Epidural hibernoma as a complication of corticosteroid treatment. Case report

J Neurosurg. 1988 Oct;69(4):613-6. doi: 10.3171/jns.1988.69.4.0613.


Centripetal fat deposition is a well-recognized consequence of excessive use of corticosteroids, either endogenous or exogenous. Recently, several patients receiving large doses of corticosteroids have suffered compressive myelopathies due to excessive epidural fat collections, labeled "epidural lipomatosis." Two of these have been children, and a third child is reported here. This child was receiving chronic steroids for juvenile rheumatoid arthritis when he presented with such a myelopathy, which was confirmed by metrizamide computerized tomography myelography as well as by surgical exploration. Histological examination revealed that the epidural tissue was a brown-fat tumor or "hibernoma." An epidural hibernoma has not been described previously. The histological and endocrine features of fat in Cushing's syndrome are discussed, and the literature concerning hibernoma and epidural lipomatosis is reviewed.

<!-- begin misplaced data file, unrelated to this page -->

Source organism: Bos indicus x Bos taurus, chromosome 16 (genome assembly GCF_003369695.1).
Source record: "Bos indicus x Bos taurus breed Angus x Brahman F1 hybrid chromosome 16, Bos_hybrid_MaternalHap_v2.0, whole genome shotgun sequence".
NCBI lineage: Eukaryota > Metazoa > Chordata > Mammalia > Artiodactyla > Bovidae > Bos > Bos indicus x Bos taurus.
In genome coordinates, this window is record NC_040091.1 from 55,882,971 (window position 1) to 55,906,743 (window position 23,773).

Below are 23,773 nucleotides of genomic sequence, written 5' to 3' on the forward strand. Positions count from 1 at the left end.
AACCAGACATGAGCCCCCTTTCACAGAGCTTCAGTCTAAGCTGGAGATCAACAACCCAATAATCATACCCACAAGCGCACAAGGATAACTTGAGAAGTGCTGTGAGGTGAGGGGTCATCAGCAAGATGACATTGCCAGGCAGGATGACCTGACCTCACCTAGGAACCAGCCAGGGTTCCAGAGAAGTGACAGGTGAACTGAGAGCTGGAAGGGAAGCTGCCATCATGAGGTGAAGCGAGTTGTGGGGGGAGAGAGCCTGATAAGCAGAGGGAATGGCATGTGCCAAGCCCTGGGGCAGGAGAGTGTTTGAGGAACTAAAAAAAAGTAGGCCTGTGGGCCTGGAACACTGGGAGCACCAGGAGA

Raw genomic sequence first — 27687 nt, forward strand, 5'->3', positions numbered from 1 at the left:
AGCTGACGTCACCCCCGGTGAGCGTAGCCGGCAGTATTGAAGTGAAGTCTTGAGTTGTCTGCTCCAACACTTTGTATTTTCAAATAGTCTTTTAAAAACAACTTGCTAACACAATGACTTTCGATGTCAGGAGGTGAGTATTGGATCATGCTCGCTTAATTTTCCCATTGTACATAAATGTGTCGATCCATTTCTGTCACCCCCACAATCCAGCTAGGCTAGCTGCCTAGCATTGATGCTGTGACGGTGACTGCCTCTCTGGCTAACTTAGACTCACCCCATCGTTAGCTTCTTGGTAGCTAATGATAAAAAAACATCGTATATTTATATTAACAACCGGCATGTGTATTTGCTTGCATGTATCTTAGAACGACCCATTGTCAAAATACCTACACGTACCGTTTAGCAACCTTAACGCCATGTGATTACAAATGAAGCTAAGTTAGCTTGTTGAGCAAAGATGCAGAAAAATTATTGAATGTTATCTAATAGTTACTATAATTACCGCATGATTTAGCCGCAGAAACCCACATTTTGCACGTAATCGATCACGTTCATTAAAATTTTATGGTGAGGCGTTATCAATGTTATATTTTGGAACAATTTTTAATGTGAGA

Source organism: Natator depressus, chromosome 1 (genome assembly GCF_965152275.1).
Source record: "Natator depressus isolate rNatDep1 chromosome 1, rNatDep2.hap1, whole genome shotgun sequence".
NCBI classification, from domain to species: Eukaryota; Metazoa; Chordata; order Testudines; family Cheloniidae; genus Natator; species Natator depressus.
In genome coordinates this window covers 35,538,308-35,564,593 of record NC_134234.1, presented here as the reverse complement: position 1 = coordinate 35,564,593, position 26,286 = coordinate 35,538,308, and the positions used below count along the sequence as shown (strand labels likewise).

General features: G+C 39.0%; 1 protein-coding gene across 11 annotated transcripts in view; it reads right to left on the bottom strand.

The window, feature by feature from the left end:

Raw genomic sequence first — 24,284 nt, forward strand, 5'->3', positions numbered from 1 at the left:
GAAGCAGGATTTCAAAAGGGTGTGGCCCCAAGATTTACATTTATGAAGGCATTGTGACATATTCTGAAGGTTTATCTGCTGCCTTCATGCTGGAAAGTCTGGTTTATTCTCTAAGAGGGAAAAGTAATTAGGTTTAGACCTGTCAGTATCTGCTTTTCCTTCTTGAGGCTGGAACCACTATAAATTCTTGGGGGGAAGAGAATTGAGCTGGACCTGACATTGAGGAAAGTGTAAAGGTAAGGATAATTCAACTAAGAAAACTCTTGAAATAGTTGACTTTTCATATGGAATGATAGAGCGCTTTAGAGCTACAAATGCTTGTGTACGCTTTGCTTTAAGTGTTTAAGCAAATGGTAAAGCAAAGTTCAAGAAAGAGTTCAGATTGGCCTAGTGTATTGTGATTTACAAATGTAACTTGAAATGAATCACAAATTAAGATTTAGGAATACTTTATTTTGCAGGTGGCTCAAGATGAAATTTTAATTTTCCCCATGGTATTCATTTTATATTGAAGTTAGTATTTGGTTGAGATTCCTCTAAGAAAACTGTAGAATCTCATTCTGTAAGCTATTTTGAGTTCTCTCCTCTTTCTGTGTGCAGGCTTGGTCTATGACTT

Publication types

  • Case Reports
  • Review

MeSH terms

  • Adipose Tissue, Brown / pathology
  • Arthritis, Juvenile / drug therapy*
  • Child
  • Epidural Space
  • Humans
  • Laminectomy
  • Lipoma / chemically induced*
  • Lipoma / pathology
  • Lipoma / surgery
  • Male
  • Prednisone / adverse effects*
  • Prednisone / therapeutic use
  • Spinal Canal*
  • Spinal Neoplasms / chemically induced*
  • Spinal Neoplasms / pathology
  • Spinal Neoplasms / surgery
  • Tomography, X-Ray Computed


  • Prednisone